Damages

Michael Wukoschitz's picture

Lost/Damaged Baggage and Montreal Convention

In Naeini v Air Canada2019 ONSC 1213, the Ontario Superior Court of Justice ruled that a claim can be made for lost/damaged baggage under Article 22(2) of the Montreal Convention by anyone able to prove that his/her baggage was checked with the carrier, regardless who checked it, and regardless the name on the lost bag's tag.

Michael Wukoschitz's picture

Germany: no State liability for missed flight after lengthy security check

The plaintiff and his familiy were booked on a flight from Germany to a destination outside the Schengen area. The flight was scheduled to depart at 04:55 and the boarding time was announced for 04:30. The plaintiff and his family arrived at the security check shortly before 04:00. The officer detected a suspiciuos object in the hand luggage of the plaintiff's wife. He informed his supervisor who ordered the hand bag to be screened several times. In addition, the plaintiff's wife was checked for traces of explosive materials.

Michael Wukoschitz's picture

Austrian Supreme Court: sporting operator not liable for banana boat accident

In August 2013, the plaintiff who spent his holidays at an Austrian lake booked a "banana boat ride" operated by the defendant. Before mounting the "banana", the participants were instructed that the banana was likely to capsize and they should cling on tight.  During the ride which was operated in an accurate manner and at reasonable speed the banana, indeed, capsized and the plaintiff was seriously injured on his head probably because he collided with another passenger's body.

Michael Wukoschitz's picture

Australia: hotel occupier liable for fall at raised timber platform in the lobby

Shortly before midday on 19 June 2009 the plaintiff tripped over the corner of a raised timber platform in the lobby area of the Manly Pacific Hotel. As a result he suffered injuries to his neck, right shoulder and back. That relatively dark timber platform was a permanent structure in the hotel lobby and was positioned to the right side of the walkway to the main bar area, the entrance to which was on the left hand side of the foyer area. It was rectangular in shape – 1770 mm wide, 2625 mm long and 151 mm in height.

Michael Wukoschitz's picture

CJEU: employers can claim for damages under Montreal for their empolyees' flight delays

Upon request of the Lietuvos Aukščiausiasis Teismas (Supreme Court of Lithuania) in proceedings between Air Baltic Corporation AS (‘Air Baltic’) and Lietuvos Respublikos specialiųjų tyrimų tarnyba (Special Investigation Service of the Republic of Lithuania - ‘the Investigation Service’), the Court of Justice of the European Union has provided an interpretation of the Montreal Convention.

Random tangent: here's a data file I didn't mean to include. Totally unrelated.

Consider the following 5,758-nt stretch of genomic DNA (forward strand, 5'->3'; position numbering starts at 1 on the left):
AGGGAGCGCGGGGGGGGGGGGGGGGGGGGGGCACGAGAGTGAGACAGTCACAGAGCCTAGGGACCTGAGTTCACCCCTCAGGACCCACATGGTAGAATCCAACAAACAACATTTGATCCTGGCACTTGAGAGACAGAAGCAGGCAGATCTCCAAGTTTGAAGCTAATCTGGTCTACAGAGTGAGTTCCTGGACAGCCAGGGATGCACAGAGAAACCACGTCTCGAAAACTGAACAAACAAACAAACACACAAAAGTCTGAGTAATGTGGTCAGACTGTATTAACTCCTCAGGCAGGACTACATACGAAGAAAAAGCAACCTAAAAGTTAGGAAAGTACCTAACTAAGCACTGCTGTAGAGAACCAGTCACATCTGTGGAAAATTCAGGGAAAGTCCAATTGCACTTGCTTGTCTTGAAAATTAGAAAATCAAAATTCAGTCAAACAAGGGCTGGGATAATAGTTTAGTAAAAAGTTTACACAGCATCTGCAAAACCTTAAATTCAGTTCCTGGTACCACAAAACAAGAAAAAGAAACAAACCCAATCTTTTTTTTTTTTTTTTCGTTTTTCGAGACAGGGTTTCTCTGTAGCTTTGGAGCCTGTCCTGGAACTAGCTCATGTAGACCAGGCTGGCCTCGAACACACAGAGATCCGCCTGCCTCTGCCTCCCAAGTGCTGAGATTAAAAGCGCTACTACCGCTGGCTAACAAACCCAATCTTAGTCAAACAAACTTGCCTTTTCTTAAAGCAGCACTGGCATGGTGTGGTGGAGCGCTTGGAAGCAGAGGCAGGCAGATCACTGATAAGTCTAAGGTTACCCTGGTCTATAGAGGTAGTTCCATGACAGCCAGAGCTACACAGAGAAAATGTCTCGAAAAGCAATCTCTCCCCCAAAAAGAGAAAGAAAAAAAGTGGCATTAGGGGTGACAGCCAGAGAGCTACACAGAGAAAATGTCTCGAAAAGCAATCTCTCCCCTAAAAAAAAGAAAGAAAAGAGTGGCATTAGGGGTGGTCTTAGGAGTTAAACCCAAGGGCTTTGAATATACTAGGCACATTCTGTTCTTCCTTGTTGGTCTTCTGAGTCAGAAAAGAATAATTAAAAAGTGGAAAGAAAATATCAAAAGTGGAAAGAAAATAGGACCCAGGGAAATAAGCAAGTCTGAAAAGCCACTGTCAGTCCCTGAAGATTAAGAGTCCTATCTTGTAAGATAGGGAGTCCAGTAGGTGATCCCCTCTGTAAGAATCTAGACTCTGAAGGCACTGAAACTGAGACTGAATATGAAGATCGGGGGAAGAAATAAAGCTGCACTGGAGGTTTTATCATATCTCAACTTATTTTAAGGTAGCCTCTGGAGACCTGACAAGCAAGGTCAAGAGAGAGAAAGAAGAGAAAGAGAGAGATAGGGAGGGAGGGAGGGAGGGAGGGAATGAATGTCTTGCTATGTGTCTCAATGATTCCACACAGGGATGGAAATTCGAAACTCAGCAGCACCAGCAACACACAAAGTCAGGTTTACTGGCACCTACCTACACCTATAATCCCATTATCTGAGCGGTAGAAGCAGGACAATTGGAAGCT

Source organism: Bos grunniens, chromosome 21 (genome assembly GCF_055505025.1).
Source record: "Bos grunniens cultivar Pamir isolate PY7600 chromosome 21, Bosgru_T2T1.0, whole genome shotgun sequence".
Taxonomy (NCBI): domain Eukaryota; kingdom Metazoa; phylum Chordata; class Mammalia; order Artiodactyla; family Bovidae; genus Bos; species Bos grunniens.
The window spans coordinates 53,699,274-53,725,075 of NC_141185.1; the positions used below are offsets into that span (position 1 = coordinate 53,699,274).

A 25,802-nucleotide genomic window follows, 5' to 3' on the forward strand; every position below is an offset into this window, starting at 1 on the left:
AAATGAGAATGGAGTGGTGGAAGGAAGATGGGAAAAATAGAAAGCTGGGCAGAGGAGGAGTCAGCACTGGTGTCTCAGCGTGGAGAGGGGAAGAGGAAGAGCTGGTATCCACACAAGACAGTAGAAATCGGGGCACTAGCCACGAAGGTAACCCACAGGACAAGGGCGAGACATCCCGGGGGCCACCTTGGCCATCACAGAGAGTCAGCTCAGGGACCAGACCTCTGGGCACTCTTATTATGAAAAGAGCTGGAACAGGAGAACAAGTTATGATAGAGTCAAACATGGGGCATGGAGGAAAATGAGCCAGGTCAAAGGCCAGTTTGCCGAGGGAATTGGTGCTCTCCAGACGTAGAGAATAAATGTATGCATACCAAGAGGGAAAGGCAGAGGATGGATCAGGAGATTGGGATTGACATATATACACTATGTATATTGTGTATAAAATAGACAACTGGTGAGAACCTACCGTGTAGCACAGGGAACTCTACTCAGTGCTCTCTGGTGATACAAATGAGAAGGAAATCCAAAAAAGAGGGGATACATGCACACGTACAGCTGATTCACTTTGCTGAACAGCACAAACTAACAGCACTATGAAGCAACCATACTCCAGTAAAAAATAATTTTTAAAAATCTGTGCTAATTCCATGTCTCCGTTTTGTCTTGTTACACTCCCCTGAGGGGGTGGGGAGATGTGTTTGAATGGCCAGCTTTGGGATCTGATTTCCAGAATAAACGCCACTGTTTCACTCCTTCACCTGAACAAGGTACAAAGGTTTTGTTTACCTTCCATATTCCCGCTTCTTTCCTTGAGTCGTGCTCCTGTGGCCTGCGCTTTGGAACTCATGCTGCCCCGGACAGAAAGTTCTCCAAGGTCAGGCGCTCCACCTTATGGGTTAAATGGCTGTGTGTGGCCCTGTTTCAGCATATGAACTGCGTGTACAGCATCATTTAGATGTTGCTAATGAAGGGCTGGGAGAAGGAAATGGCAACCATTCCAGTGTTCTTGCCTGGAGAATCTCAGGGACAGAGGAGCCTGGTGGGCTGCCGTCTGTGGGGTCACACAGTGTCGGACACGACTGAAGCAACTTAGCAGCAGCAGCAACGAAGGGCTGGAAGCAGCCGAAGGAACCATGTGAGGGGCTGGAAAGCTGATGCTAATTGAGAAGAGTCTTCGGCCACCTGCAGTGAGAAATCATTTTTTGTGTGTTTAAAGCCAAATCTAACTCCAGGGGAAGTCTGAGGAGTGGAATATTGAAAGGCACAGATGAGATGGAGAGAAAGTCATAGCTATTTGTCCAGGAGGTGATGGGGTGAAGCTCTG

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Canada: denied boarding claim dismissed by Ontario Superior Court of Justice

The plaintiff booked a seven-day trip to Jamaica with WestJet. On September 18, 2011he was given a boarding pass for the outward flight when he presented his Canadian citizenship card at the airport. After a week in Jamica, he presented himself for boarding for the return flight but was denied baording because  he did not have a passport but only presented his Canadian driver's licence, health card and social insurance card. The plaintiff  protested, arguing that the citizenship card had been sufficient for him to travel to Jamaica.

Michael Wukoschitz's picture

Austrian Supreme Court: hotelier liable for legionella disease

In April 2003, the plaintiff stayed at the defendant's hotel. When using the shower she caught a legionella infection which led into a pneumonia. The reason for the contamination of the bathing water was an insufficient circulation speed which made the water cool down to a temperature that stimulated the reprduction of legionella bacteria. Up to (at least) March 2003, the hotelier had engaged a plumber to take care of the maintenance of the water pipe system.

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Canada: Ontario Superior Court of Justice decides on Montreal Convention exclusivity

On January 14, 2011, Ashlyn O’Hara was a passenger on Air Canada Flight AC878  from Toronto to Zurich. During the flight, the First Officer went to sleep for approximately  75 minutes. When the First Officer awoke, the Captain informed him that a United States Air Force Boeing C-17 had appeared as a traffic alert and collision avoidance system target on the flight’s navigational display. The Captain apprised the First Officer of this traffic.

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Australia: hotel not liable for security guard

The appellant was a patron at the respondent Hotel on the night of 4 July 2008. The manager on duty that night formed the view the appellant was intoxicated, and after speaking with the Hotel's licensee, instructed a security guard to remove her from the premises. He did so by pulling the stool on which the appellant was seated out from underneath her. The appellant fell to the floor and was injured. The security guard was employed by a company called "Checkmate".

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